FBI Allowed Suspected Terrorist To Get TWIC

(Note: This story has been updated to correct that the Maritime Security Program is a division of the FBI. An earlier version of the story incorrectly stated that the program was part of a different agency.)

The Department of Justice Inspector General (OIG) released a blistering report March 21 identifying “significant deficiencies relating to the FBI’s efforts to help ensure the security of our nation’s ports.”

Among the report’s findings: the FBI allowed a known terrorist suspect who was on a federal no-fly list to receive a Transportation Workers Information Credential (TWIC). The report highlighted one “particularly concerning” individual who “had access to large scale modes of maritime transportation and ports.”

A redacted version of the full report made available to the public notes that “fortunately,” because of intelligence gathered elsewhere, the FBI was able to interview (and presumably detain) the unnamed person later.

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TWICs were created after 9/11 as part of measures designed to improve port safety and security, but they have been severely criticized as a costly and ineffective extra step that imposes large costs on mariners. TWIC cards include a chip with biometric information on the mariner or port worker holding it. But after years of delay, the Coast Guard still does not have a final rule for a machine that could read the chips. This led at least one member of Congress to mock the TWIC during a hearing as “an expensive library card.”

Among the deficiencies the report found are lapses in the information provided by the FBI to the Transportation Security Administration (TSA) for background checks for applicants for TWICs. “We believe FBI personnel may have made recommendations to the TSA regarding TWIC credentialing decisions without an adequate understanding of the TWIC program, the level of access a TWIC provides to restricted port facilities and vessels and the potential risks posed by such individuals possessing a TWIC,” according to the report.

The FBI is supposed to cross-check information given on a TWIC application, such as name, Social Security number or date of birth, with information on the federal terrorist watchlist. If there is a correlation, the vetting agent is supposed to create an “encounter.” The report blacked out the number of persons possessing a TWIC who were found to have been the subject of an “encounter.” It noted that some known terrorist suspects had either since lost their TWICs or have been removed from the no-fly list.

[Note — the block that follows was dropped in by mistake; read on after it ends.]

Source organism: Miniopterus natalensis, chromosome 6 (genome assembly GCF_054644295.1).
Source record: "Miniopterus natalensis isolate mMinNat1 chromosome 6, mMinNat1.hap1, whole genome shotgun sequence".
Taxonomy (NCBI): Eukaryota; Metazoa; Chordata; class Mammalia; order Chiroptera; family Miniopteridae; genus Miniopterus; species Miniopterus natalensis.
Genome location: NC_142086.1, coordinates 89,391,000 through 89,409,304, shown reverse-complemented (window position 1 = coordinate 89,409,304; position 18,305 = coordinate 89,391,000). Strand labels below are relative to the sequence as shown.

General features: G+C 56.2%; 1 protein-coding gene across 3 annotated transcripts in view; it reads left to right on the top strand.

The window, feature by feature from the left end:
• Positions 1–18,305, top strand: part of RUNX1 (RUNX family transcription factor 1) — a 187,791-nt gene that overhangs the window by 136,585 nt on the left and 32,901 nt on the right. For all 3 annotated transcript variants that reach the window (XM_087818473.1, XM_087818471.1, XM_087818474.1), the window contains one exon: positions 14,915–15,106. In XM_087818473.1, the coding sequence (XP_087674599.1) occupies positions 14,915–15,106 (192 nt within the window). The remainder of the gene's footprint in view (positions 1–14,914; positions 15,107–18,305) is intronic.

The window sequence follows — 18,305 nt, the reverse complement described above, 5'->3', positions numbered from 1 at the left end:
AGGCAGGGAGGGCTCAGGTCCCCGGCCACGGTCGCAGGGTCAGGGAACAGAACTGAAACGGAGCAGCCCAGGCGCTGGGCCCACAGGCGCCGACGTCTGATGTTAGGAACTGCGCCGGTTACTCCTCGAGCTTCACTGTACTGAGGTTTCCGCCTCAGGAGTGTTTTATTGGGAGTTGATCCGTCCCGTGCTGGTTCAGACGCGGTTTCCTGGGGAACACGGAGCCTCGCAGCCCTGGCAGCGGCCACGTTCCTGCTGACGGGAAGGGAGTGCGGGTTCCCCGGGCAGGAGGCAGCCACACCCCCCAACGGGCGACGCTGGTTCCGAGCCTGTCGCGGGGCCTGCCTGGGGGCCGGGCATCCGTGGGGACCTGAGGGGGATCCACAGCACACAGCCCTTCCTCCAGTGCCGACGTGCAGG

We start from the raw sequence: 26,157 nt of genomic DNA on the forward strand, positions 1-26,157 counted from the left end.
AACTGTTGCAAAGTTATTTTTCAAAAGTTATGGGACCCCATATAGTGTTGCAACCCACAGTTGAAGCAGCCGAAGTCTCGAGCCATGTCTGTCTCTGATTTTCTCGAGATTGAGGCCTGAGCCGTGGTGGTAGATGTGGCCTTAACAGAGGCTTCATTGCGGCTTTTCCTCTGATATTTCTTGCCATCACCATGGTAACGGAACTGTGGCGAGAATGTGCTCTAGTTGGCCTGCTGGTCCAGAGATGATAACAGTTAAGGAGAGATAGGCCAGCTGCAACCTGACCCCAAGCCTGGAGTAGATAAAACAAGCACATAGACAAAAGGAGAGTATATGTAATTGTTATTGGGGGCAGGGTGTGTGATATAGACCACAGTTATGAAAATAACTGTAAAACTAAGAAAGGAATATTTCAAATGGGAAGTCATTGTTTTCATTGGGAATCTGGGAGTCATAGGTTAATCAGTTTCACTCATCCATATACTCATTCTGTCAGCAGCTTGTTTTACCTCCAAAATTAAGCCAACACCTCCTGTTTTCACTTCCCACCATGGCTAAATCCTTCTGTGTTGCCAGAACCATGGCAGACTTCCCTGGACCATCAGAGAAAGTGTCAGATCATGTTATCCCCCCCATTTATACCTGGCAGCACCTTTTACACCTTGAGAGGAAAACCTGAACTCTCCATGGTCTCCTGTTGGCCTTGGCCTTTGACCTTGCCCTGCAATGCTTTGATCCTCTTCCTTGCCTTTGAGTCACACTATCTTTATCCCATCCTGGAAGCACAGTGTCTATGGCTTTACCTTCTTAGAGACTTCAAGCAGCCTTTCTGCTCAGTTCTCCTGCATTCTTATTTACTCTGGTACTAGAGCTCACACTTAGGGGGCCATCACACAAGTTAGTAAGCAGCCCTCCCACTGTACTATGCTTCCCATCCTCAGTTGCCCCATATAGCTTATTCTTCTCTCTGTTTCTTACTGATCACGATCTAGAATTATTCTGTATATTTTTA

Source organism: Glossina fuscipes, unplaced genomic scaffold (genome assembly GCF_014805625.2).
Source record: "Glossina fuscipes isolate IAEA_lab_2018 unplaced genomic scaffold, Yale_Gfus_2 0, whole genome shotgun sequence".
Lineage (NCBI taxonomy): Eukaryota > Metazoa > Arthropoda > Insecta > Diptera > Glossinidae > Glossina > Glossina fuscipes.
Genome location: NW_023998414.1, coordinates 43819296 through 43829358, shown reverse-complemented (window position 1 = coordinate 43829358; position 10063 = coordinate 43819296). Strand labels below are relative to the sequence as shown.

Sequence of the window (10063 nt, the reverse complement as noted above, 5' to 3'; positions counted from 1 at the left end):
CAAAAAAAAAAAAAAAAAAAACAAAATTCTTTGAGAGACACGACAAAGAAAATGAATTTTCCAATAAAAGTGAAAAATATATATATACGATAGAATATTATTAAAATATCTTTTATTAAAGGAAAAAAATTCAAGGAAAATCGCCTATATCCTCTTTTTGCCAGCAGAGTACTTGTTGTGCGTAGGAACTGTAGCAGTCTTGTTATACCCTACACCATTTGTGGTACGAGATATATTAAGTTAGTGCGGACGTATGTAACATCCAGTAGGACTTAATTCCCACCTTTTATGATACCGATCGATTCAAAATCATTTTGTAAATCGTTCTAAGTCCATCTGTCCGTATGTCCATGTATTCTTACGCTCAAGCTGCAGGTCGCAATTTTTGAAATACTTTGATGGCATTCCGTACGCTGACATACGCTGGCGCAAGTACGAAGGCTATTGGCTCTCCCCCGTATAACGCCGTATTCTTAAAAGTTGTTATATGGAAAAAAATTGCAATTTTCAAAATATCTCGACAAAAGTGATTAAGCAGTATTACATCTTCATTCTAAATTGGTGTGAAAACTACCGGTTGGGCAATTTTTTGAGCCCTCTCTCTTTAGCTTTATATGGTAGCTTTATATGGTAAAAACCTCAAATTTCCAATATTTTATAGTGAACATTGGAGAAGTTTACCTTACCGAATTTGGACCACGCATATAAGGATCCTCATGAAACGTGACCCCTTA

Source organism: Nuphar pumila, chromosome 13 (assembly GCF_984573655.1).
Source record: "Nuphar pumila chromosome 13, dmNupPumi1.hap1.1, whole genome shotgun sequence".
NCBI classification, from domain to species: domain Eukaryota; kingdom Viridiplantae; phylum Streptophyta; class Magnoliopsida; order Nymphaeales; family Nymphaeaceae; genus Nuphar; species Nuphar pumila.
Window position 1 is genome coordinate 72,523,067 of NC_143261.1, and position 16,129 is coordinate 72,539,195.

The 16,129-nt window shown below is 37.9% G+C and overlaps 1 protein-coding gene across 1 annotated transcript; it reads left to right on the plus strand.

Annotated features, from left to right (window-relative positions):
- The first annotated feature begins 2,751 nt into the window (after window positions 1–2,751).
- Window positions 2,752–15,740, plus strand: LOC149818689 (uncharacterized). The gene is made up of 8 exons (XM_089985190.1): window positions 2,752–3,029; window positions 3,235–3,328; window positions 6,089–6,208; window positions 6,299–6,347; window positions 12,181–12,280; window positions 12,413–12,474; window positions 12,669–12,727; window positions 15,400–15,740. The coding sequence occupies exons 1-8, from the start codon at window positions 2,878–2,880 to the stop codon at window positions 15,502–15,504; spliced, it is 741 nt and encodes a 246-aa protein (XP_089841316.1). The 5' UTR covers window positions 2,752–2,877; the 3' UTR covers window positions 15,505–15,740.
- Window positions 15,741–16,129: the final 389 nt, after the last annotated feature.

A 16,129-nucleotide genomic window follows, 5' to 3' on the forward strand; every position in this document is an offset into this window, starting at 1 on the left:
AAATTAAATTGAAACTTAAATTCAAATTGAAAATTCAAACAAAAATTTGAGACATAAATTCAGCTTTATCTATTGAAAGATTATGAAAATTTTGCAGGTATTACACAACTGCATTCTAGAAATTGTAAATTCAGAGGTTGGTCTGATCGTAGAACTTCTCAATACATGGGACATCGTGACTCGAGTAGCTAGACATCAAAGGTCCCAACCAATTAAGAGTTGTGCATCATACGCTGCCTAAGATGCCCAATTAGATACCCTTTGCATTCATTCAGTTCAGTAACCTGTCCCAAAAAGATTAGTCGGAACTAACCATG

Relying on the Coast Guard, the FBI has never conducted its own formal independent maritime threat assessment. The FBI has a system called Guardian that flags potential incidents and categorizes them. According to the FBI, maritime-related incidents account for only 2 percent of Guardian-flagged incidents. Between FY 2014 and FY 2016, the FBI initiated full or preliminary investigations for 15 maritime-related Guardian incidents.

However, the OIG’s report said, “We identified Guardian records associated with TWIC-related encounters that were not categorized as Transportation or Maritime,” and were therefore not included in estimates of maritime threats the FBI compiled. The report concluded the FBI is relying on “incomplete information [that] can pose a significant threat to the maritime domain.”

The list of keywords used by FBI personnel to retrieve Guardian data did not include “TWIC,” “Transportation Worker Identification Credential,” or other relevant terms such as “stowaway,” submersible” or “submarine.” When the OIG’s team asked FBI personnel to conduct searches using the first two terms, the system flagged 206 Guardian incidents, of which 29 related to lost, stolen or counterfeit TWICs. According to FBI policy, all of these incidents should have received either preliminary or full investigations.

The report also found that even when individuals with TWICs were subjects of an FBI investigation, the investigators did not always communicate with officials in the FBI’s Maritime Security Program, which is part of the FBI’s National Joint Terrorism Task Force.

The report concluded, “Based on the foregoing, we believe the MSP does not currently identify all TWIC intelligence, and therefore does not have the information it needs to develop a complete understanding of the terrorism threat to the maritime domain.”

The FBI is not the only agency that comes up short in the OIG’s report.  The Coast Guard, the primary federal agency responsible for port security, was unable to provide estimates of how many TWIC readers are in activation or where they are located—information the FBI and other agencies would need to investigate maritime incidents.  The report notes that the Coast Guard’s final rule regarding TWICs requires card readers only for a group designated as Risk Group A, about 5 percent of the MTSA-regulated population, according to one estimate.

The report made nine recommendations to the FBI to strengthen its TWIC-related security procedures. The FBI agreed with all of them. The first recommendation was for the FBI “to conduct a full and independent evaluation of the terrorist threat to the maritime domain, with resulting intelligence products disseminated to key audiences.”

Other recommendations included better training of its personnel on the uses and purposes of TWICs, and better coordination between agencies.

The report’s full title is “Audit of the Federal Bureau of Investigation’s Management of Maritime Terrorism Threats.”  The full redacted report is available here.